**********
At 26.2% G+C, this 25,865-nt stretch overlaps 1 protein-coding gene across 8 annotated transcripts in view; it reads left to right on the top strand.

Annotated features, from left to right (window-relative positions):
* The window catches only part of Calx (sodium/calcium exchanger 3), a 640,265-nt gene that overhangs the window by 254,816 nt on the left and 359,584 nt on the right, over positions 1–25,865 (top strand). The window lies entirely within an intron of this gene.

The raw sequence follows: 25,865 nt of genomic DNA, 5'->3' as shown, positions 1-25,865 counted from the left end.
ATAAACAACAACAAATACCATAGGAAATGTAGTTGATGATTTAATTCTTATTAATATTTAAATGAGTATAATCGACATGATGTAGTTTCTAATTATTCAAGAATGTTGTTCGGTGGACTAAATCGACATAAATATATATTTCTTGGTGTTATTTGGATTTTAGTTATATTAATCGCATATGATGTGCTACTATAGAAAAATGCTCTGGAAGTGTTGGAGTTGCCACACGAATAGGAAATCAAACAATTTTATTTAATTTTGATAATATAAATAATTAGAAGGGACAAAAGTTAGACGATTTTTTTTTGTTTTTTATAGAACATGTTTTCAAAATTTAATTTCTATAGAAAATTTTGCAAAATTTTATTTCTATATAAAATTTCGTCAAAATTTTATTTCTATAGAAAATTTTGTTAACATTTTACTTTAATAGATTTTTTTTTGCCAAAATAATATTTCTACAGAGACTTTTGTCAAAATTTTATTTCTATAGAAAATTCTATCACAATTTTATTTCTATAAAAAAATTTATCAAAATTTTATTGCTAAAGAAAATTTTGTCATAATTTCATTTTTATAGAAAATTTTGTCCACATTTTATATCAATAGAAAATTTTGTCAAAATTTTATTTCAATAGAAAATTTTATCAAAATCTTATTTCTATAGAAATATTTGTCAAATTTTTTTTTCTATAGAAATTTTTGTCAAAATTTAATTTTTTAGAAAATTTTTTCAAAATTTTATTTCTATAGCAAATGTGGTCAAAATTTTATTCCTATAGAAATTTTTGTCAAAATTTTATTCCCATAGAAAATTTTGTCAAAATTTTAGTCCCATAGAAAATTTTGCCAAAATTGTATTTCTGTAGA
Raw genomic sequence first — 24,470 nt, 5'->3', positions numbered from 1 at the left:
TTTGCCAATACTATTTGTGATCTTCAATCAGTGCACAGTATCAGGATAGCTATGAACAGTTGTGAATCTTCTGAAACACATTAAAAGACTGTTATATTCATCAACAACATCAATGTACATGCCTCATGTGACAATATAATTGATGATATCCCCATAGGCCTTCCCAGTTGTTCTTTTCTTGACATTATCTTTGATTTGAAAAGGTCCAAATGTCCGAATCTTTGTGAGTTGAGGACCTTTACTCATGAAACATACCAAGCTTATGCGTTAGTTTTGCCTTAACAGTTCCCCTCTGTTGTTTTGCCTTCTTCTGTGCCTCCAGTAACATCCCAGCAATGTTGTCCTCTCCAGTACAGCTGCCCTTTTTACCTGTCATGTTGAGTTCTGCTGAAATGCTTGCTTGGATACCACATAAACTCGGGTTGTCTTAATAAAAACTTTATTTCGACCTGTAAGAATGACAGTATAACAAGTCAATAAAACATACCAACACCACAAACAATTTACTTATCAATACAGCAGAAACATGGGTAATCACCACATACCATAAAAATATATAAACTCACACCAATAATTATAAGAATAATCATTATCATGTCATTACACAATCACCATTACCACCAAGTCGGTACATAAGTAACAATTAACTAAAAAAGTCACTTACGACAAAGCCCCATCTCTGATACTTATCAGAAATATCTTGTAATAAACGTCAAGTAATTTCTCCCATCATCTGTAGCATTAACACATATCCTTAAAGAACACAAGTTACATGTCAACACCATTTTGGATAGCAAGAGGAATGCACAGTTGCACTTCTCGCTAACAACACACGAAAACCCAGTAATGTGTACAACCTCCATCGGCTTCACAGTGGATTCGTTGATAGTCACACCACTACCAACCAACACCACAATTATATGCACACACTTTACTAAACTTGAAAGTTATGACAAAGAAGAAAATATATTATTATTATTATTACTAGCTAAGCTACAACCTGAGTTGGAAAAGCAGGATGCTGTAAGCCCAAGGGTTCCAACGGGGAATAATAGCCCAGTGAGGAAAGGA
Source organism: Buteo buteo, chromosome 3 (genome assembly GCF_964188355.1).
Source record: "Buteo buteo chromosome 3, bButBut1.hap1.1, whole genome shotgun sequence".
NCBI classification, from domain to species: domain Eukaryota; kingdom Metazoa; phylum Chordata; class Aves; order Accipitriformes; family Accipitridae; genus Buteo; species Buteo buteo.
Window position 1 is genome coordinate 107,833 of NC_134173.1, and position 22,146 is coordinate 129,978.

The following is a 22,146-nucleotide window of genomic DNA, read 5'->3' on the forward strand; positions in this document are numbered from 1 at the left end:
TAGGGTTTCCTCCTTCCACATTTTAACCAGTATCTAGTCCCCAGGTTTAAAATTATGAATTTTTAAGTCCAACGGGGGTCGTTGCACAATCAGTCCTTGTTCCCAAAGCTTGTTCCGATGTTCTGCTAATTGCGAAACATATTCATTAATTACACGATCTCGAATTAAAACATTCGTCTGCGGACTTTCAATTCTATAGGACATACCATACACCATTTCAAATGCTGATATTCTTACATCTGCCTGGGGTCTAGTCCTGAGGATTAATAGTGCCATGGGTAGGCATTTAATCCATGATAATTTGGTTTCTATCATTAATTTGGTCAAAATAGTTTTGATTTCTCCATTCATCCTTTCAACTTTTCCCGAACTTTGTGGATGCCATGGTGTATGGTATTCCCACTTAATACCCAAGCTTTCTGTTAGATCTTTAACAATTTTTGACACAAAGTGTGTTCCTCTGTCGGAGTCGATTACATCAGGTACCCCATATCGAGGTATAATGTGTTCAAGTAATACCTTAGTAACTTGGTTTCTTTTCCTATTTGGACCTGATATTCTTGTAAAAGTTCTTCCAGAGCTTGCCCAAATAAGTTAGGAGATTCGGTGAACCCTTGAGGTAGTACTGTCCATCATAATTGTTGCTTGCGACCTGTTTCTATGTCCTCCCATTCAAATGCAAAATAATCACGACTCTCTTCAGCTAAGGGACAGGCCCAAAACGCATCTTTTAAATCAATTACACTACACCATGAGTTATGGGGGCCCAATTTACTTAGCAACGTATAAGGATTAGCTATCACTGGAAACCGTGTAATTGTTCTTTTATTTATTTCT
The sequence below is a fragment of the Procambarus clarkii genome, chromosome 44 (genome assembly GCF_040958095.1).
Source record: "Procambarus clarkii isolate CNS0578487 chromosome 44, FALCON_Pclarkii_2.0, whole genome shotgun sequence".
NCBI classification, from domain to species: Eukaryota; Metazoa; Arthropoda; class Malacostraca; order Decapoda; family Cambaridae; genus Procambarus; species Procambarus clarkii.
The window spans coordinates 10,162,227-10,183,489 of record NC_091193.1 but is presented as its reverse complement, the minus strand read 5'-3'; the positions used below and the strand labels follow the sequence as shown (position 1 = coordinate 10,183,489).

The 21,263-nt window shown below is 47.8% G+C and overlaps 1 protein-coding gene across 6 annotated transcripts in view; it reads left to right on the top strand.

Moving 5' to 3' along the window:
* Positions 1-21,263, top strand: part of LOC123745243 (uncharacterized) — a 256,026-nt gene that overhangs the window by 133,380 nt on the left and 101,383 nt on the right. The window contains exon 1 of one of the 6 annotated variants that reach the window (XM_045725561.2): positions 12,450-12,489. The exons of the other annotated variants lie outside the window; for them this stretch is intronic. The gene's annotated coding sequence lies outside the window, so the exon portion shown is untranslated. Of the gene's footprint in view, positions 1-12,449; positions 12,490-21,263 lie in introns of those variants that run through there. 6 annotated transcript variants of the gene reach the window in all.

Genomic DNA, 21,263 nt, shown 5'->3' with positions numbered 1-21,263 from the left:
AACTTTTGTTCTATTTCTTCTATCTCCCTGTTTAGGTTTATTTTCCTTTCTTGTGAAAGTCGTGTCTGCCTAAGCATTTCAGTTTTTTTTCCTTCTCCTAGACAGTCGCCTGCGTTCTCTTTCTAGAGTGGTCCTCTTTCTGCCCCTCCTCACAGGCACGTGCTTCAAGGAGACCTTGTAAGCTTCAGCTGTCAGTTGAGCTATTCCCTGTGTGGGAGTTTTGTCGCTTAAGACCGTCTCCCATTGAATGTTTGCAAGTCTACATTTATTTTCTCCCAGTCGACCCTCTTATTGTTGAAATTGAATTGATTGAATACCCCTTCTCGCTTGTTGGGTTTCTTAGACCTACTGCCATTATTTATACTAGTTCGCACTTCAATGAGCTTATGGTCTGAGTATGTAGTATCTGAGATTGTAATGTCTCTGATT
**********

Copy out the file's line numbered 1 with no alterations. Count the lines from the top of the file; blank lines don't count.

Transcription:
At 26.2% G+C, this 25,865-nt stretch overlaps 1 protein-coding gene across 8 annotated transcripts in view; it reads left to right on the top strand.